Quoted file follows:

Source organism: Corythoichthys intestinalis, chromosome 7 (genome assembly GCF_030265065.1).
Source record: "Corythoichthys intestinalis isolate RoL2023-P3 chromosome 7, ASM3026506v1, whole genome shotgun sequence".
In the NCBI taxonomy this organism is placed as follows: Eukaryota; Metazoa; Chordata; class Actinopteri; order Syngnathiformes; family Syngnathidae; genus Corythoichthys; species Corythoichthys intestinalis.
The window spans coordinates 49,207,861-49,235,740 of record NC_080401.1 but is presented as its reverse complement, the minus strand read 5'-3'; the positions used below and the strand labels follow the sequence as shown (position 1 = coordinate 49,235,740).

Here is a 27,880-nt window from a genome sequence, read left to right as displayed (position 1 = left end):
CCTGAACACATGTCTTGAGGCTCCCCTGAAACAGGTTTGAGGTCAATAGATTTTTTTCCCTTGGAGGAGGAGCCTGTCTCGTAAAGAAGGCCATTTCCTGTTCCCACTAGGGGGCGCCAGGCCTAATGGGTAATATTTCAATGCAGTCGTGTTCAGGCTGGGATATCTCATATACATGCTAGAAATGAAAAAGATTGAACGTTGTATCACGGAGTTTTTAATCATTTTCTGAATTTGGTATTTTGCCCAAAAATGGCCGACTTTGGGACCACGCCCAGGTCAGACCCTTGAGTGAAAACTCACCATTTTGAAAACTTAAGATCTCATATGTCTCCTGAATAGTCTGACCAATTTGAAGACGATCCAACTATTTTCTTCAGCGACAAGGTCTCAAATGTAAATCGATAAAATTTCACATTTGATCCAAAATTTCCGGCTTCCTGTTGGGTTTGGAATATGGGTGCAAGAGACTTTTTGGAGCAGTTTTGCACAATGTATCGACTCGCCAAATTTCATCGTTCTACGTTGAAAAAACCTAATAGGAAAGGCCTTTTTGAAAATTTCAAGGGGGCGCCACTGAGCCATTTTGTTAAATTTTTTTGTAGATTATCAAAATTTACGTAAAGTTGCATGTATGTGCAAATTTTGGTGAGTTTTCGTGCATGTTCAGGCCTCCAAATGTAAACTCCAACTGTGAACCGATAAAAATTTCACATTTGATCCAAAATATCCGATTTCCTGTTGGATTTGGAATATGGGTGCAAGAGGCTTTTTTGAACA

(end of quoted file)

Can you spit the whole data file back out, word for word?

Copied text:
Source organism: Corythoichthys intestinalis, chromosome 7 (genome assembly GCF_030265065.1).
Source record: "Corythoichthys intestinalis isolate RoL2023-P3 chromosome 7, ASM3026506v1, whole genome shotgun sequence".
In the NCBI taxonomy this organism is placed as follows: Eukaryota; Metazoa; Chordata; class Actinopteri; order Syngnathiformes; family Syngnathidae; genus Corythoichthys; species Corythoichthys intestinalis.
The window spans coordinates 49,207,861-49,235,740 of record NC_080401.1 but is presented as its reverse complement, the minus strand read 5'-3'; the positions used below and the strand labels follow the sequence as shown (position 1 = coordinate 49,235,740).

Here is a 27,880-nt window from a genome sequence, read left to right as displayed (position 1 = left end):
CCTGAACACATGTCTTGAGGCTCCCCTGAAACAGGTTTGAGGTCAATAGATTTTTTTCCCTTGGAGGAGGAGCCTGTCTCGTAAAGAAGGCCATTTCCTGTTCCCACTAGGGGGCGCCAGGCCTAATGGGTAATATTTCAATGCAGTCGTGTTCAGGCTGGGATATCTCATATACATGCTAGAAATGAAAAAGATTGAACGTTGTATCACGGAGTTTTTAATCATTTTCTGAATTTGGTATTTTGCCCAAAAATGGCCGACTTTGGGACCACGCCCAGGTCAGACCCTTGAGTGAAAACTCACCATTTTGAAAACTTAAGATCTCATATGTCTCCTGAATAGTCTGACCAATTTGAAGACGATCCAACTATTTTCTTCAGCGACAAGGTCTCAAATGTAAATCGATAAAATTTCACATTTGATCCAAAATTTCCGGCTTCCTGTTGGGTTTGGAATATGGGTGCAAGAGACTTTTTGGAGCAGTTTTGCACAATGTATCGACTCGCCAAATTTCATCGTTCTACGTTGAAAAAACCTAATAGGAAAGGCCTTTTTGAAAATTTCAAGGGGGCGCCACTGAGCCATTTTGTTAAATTTTTTTGTAGATTATCAAAATTTACGTAAAGTTGCATGTATGTGCAAATTTTGGTGAGTTTTCGTGCATGTTCAGGCCTCCAAATGTAAACTCCAACTGTGAACCGATAAAAATTTCACATTTGATCCAAAATATCCGATTTCCTGTTGGATTTGGAATATGGGTGCAAGAGGCTTTTTTGAACA